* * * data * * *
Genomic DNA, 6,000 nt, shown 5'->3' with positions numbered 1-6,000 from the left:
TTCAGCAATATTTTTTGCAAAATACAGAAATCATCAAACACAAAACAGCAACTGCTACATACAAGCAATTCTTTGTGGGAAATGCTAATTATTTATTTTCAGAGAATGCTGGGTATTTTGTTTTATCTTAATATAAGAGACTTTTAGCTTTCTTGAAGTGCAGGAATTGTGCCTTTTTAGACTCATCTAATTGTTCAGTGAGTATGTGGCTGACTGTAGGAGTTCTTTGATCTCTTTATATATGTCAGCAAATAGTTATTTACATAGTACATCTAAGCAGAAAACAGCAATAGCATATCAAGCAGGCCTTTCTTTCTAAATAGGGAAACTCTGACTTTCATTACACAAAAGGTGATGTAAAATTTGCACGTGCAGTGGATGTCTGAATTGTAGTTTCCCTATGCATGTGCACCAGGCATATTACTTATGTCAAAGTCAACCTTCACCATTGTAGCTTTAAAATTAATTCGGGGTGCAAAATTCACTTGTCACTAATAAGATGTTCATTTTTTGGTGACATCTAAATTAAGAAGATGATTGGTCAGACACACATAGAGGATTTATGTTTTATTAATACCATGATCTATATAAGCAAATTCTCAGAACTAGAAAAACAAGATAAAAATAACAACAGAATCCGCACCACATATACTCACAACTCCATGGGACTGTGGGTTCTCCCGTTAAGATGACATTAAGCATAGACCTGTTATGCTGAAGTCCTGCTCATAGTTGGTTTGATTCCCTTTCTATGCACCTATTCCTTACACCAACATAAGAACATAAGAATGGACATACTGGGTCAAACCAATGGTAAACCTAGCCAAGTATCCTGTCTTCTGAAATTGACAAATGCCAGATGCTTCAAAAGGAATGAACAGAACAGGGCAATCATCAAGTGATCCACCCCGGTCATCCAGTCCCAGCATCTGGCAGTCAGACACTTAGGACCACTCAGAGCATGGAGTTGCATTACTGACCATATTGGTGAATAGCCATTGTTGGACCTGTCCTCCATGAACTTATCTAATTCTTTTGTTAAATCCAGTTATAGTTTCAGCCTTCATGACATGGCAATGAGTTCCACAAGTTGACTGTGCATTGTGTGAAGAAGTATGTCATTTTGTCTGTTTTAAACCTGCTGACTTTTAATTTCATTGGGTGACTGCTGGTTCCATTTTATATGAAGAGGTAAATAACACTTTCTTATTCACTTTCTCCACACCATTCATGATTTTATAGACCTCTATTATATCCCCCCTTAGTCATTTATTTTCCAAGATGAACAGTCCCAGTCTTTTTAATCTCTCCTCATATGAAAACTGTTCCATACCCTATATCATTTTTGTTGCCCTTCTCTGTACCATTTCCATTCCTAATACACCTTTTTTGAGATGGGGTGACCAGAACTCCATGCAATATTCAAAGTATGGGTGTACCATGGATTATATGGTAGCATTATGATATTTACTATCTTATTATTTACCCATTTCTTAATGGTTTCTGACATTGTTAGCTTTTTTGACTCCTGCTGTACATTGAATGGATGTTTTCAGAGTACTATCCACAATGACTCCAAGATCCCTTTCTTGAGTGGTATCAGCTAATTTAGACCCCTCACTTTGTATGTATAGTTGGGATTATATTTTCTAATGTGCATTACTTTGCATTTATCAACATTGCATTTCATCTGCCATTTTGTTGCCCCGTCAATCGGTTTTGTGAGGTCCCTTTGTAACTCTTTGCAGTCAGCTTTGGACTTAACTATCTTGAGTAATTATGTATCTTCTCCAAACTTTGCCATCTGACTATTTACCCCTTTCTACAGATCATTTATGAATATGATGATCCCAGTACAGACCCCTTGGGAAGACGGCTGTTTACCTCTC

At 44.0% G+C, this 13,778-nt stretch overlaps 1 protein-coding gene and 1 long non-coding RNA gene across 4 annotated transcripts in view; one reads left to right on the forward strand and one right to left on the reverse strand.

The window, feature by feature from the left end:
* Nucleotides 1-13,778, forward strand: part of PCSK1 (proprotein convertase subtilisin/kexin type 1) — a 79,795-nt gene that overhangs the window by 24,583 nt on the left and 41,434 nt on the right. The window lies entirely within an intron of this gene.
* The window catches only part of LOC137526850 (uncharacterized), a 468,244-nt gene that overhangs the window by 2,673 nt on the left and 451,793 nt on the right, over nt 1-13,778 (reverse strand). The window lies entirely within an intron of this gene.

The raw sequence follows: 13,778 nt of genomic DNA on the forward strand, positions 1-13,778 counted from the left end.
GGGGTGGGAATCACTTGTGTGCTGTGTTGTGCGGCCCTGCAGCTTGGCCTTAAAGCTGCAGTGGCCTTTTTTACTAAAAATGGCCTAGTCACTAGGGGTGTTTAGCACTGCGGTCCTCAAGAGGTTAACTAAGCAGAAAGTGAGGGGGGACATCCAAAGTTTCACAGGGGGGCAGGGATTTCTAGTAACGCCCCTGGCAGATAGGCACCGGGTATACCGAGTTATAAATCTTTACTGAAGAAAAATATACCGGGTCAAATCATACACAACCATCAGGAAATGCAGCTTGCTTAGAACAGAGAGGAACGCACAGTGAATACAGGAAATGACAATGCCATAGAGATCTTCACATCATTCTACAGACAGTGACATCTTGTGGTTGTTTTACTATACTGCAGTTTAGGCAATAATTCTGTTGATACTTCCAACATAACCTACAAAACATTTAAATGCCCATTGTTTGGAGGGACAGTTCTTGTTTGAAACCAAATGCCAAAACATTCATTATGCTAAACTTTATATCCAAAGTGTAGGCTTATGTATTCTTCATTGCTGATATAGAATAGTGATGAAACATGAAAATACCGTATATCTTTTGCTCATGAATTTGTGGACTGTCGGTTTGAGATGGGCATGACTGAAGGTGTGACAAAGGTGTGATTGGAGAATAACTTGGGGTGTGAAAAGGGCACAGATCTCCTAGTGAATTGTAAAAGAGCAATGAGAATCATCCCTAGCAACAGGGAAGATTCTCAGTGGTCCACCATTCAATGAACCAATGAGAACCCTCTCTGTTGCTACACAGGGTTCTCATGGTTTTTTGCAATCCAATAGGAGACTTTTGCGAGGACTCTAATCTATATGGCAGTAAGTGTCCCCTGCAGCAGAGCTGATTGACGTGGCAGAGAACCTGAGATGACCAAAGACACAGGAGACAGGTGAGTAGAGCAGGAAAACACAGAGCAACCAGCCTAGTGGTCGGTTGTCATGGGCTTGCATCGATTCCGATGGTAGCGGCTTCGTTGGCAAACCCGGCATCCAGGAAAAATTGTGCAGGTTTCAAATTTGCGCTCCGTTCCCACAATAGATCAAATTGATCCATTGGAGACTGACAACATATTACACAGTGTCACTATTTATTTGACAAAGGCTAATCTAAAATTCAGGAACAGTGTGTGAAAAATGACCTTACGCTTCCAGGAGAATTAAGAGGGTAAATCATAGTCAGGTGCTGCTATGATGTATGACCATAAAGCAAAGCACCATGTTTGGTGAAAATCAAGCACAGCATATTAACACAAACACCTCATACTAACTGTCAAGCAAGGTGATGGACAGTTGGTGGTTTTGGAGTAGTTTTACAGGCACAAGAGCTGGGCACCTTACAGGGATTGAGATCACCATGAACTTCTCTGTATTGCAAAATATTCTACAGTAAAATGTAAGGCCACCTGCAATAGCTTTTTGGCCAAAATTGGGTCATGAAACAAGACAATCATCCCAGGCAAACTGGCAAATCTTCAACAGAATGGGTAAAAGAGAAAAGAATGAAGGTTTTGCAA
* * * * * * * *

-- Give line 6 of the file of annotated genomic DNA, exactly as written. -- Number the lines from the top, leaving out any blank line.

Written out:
* The window catches only part of LOC137526850 (uncharacterized), a 468,244-nt gene that overhangs the window by 2,673 nt on the left and 451,793 nt on the right, over nt 1-13,778 (reverse strand). The window lies entirely within an intron of this gene.